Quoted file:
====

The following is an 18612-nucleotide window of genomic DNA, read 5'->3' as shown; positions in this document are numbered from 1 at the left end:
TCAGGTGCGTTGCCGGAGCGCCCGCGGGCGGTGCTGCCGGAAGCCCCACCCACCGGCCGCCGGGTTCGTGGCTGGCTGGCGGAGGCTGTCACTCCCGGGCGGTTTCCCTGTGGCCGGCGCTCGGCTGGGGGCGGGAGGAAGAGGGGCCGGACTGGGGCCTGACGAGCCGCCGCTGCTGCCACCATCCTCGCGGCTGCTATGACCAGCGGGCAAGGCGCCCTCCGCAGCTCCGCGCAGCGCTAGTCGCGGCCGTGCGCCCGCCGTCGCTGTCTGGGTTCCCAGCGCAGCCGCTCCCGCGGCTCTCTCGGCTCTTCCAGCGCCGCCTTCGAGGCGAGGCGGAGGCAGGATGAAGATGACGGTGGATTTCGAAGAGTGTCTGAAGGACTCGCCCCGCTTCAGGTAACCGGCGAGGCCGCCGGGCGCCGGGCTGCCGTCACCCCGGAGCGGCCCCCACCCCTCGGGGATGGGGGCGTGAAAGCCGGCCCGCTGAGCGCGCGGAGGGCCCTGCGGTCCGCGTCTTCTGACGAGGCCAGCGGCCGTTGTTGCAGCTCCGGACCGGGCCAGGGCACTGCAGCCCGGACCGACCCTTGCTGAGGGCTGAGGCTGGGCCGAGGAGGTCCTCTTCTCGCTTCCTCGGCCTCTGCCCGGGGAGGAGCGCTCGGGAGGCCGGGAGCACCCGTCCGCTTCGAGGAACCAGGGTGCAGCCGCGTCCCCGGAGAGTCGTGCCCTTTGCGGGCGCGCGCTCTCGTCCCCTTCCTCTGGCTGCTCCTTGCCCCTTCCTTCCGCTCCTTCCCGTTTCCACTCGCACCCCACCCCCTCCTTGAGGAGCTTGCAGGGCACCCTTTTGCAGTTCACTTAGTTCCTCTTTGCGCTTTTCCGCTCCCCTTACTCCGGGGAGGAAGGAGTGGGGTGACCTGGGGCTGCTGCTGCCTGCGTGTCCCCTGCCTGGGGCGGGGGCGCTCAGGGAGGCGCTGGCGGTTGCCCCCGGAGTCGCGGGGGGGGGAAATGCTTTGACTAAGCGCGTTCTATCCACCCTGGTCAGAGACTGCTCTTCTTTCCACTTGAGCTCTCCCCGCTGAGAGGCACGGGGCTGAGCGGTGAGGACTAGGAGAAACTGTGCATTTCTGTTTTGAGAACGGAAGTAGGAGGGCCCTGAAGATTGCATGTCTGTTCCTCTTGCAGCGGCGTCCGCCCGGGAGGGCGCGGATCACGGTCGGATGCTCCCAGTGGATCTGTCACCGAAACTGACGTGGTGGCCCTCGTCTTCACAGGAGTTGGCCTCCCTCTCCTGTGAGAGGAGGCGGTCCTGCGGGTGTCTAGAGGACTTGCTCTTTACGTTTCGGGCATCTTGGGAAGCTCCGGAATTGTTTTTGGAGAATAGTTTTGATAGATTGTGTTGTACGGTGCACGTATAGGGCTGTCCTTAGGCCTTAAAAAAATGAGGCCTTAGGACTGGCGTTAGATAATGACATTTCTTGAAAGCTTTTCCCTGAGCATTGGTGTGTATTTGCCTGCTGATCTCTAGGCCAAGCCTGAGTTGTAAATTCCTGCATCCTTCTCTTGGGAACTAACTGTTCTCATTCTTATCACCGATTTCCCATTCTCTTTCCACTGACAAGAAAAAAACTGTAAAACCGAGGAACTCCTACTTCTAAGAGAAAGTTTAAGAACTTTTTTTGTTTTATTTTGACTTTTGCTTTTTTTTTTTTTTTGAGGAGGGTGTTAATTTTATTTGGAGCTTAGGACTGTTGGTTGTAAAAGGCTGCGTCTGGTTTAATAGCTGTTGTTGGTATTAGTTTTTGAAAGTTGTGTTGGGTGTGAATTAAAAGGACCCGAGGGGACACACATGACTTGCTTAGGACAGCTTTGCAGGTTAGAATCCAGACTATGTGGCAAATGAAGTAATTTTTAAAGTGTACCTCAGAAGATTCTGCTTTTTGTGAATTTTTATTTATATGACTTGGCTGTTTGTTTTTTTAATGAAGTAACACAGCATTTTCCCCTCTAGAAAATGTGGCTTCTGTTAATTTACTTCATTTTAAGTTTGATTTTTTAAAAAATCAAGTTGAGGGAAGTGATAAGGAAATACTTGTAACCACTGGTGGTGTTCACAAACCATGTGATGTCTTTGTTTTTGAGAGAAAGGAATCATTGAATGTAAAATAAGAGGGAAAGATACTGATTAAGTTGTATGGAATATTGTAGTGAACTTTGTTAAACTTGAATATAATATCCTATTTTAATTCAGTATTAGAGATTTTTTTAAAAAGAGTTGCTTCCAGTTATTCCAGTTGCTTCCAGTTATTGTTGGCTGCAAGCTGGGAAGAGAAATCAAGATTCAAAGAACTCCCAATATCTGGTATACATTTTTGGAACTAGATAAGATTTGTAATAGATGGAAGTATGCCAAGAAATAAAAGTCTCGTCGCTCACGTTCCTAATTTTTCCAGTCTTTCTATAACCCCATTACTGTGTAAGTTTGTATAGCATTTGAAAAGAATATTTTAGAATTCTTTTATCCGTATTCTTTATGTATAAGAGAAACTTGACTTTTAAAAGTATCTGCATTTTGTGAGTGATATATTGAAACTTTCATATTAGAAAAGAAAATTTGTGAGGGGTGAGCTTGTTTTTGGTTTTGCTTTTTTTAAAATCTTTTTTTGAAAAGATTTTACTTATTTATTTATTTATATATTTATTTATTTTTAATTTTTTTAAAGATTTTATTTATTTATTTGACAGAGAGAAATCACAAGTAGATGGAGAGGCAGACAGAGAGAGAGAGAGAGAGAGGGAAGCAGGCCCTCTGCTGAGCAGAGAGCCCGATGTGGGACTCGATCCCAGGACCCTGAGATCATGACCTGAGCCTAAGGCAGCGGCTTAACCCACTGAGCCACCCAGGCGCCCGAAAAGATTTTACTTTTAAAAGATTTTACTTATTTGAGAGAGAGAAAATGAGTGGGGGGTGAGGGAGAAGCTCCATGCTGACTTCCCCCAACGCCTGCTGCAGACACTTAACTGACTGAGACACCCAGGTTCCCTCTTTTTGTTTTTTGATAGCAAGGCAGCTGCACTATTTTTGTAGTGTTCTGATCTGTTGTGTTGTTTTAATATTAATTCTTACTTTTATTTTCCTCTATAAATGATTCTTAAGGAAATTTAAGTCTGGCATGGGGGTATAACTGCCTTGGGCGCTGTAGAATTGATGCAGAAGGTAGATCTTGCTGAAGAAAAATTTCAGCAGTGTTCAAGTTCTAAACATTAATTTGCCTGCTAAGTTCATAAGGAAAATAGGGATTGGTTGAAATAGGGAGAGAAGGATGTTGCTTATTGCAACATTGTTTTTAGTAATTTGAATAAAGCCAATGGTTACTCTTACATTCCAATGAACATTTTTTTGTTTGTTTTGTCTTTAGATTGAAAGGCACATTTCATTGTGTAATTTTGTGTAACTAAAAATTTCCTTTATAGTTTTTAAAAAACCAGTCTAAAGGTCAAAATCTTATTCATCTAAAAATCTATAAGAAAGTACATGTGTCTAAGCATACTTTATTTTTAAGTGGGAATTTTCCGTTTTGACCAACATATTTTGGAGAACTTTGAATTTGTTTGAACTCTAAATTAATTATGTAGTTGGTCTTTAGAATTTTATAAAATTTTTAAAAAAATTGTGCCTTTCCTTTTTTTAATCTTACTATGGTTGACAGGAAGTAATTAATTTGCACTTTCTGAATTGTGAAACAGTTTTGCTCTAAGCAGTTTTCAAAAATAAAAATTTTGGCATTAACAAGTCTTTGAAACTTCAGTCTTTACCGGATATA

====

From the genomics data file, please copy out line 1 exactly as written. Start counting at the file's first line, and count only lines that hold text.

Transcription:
The following is an 18612-nucleotide window of genomic DNA, read 5'->3' as shown; positions in this document are numbered from 1 at the left end: